I love Louis Theroux Documentaries. For those of you who don’t know, Louis Theroux is one of my heroes: a British documentary journalist who as an atypical way of interviewing. Some of my favorite of his documentaries were when he lived in Nevada’s largest brothel for a couple weeks, or spent a week with the high-rollers of casinos in Las Vegas.
I’ve known for a while he has done two documentaries on the Westboro Baptist Church.
I didn’t want to watch either documentary on the WBC. I knew they would make me feel sad, disgusted, and frustrated.
And they did.
First of all, before I watched the hour long documentary, Louis Theroux America’s Most Hated Family in Crisis,” this is the extent of what I knew about the WBC.
The Westboro Baptist Church is arguably the most famous hate-group in America, while technically still classified by the Federal government as a non-profit organization (so they don’t have to pay taxes). They are known for their extreme ideologies, especially towards gay people, and for picketing funerals (military, death by natural disaster, icons, gays, or people of a different religion). With only about 40 members, they get nearly all their money from lawsuits and legal fees. Basically, they just love doing publicity stunts, like holding offensive signs, shouting, or trampling American flags.
However, aside from the recent explosion over the internet about how WBC members are probably going to be attacked if they choose to picket a Slayer funeral (the lead singer from the American thrash metal band, Jeff Hannerman, recently passed away), that was the extent of my knowledge of the Westboro Baptist Church.
And I was fine keeping it that way. I don’t like confrontation. I hate arguing, and I vehemently hate people who are purposefully mean to others. I know, I’m like a little girl.
I highly recommend watching the documentary,“Louis Theroux America’s Most Hated Family in Crisis.” This is what it taught me.
And this is what I learned from “Louis Theroux: America’s Most Hated Family in Crisis”
1. They are human. They have emotions; they use this cult as a form of fulfillment. Members of the WBC fall in love, they get hurt, and they learn how to hide their “dark” side from not only the rest of the world, but also to each other.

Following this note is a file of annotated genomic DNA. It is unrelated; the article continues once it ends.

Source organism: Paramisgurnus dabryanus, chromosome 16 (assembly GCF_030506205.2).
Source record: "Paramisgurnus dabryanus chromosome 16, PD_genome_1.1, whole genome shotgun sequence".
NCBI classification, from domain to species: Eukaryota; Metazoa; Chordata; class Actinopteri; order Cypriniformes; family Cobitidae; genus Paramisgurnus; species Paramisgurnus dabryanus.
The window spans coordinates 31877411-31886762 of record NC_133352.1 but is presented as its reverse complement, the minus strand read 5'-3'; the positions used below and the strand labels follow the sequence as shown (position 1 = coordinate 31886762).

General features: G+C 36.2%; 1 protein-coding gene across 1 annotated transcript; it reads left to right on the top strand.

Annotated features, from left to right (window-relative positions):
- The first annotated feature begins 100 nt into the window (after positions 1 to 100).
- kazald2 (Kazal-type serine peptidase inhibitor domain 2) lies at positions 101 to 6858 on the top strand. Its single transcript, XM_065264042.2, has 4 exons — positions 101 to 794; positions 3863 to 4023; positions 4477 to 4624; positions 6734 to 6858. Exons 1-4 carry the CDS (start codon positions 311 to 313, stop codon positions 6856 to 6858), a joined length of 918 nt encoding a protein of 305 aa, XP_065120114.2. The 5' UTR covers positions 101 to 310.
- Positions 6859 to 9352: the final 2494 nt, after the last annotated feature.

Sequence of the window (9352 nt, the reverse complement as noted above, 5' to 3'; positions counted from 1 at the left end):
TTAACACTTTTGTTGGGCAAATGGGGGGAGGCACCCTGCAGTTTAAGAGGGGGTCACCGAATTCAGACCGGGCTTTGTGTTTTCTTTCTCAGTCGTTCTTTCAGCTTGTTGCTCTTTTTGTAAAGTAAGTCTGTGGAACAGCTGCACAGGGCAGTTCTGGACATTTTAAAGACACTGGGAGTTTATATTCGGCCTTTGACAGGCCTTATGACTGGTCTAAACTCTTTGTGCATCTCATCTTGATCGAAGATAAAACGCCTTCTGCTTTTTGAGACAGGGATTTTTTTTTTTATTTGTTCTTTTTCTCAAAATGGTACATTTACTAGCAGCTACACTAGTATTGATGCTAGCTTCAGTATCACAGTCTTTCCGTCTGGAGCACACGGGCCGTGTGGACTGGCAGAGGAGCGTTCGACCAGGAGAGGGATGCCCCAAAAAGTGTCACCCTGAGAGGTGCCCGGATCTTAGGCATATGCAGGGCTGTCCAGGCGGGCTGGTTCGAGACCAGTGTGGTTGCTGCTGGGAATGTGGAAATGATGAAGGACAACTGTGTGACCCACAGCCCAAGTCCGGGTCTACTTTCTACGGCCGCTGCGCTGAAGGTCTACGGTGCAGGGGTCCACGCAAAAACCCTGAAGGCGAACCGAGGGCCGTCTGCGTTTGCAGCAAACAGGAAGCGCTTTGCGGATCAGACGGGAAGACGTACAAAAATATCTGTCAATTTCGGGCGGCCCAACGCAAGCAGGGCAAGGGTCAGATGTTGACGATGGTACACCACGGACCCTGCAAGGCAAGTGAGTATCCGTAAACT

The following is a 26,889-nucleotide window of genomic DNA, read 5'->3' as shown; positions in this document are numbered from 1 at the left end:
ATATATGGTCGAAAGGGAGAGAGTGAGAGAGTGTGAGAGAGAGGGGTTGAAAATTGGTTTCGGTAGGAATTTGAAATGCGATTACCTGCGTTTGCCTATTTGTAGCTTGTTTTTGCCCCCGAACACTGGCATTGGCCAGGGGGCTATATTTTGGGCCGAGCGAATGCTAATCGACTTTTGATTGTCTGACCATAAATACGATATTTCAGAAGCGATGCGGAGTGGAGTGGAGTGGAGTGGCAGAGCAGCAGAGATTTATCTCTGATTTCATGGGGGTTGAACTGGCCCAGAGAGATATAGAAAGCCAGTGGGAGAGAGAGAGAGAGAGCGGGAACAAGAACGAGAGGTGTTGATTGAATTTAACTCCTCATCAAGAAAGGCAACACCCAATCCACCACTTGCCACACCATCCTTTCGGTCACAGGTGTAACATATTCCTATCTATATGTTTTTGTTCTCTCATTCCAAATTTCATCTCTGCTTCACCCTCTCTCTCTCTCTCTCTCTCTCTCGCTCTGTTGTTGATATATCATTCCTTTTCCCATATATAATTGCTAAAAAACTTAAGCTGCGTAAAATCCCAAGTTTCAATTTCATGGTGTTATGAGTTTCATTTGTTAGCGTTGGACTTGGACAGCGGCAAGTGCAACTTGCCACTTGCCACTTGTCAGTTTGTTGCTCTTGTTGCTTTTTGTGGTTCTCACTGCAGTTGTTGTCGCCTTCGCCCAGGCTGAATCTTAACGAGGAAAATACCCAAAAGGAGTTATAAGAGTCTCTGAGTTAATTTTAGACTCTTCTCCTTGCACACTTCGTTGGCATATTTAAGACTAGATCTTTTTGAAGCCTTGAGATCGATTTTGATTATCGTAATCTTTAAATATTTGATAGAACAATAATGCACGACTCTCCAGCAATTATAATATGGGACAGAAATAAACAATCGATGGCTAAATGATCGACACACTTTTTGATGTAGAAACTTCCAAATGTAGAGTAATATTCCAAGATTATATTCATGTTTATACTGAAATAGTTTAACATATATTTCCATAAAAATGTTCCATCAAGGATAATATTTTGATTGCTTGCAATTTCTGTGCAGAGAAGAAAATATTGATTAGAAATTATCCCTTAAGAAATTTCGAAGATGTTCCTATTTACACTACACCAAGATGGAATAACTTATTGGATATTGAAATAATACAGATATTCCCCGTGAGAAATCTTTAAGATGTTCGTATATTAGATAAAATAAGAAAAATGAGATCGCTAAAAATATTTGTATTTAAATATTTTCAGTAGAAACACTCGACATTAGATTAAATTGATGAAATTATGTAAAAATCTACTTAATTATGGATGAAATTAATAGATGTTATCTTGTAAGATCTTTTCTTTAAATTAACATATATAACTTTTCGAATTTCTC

In a system like there, where your best friend can back-stab you or you could be excommunicated from the “church” for chatting with a boy online creates these kinds of individuals who think it is healthy to smother any feeling, idea, or attachment not approved by their elders. This is their way of life.
2. They are happy. Because a majority of their funding comes from expensive lawsuits (they have quite a few lawyers in the congregation), their full-time job can be picking funerals and protesting at the side of the road several times a day. In an interview with one of my favorite documentary journalists, Louis Theroux, one of the key members described the position “I’m as happy as I man can be on this earth.”
However, the women holding the sign’s “happy” (during the 2013 Tokyo Rainbow Pride Gay Rights Parade) is quite a bit different than Westboro Baptist Church’s “happy.”
But I guarantee, just by watching their eyes twinkle when they get into arguments with strangers, they love what they do. They see their full-time job as making signs, re-writing catch pop music with highly offensive lyrics, and protesting by the side of the road. And they love their jobs.
Parents, of course, are extremely happy because they get to exert complete control over their children. They can curb any unwanted behavior by telling their child they will “burn in the hottest part of hell for all eternity,” and scare that kid into total obedience. No one in the WBC sees this behavior as strange.
3. As Louis puts it:
“They have embarked on an eccentric mission to live life in denial of the most basic human emotions. Stifling their own feelings, they felt entitled, in fact compelled, to trample on those of other people.”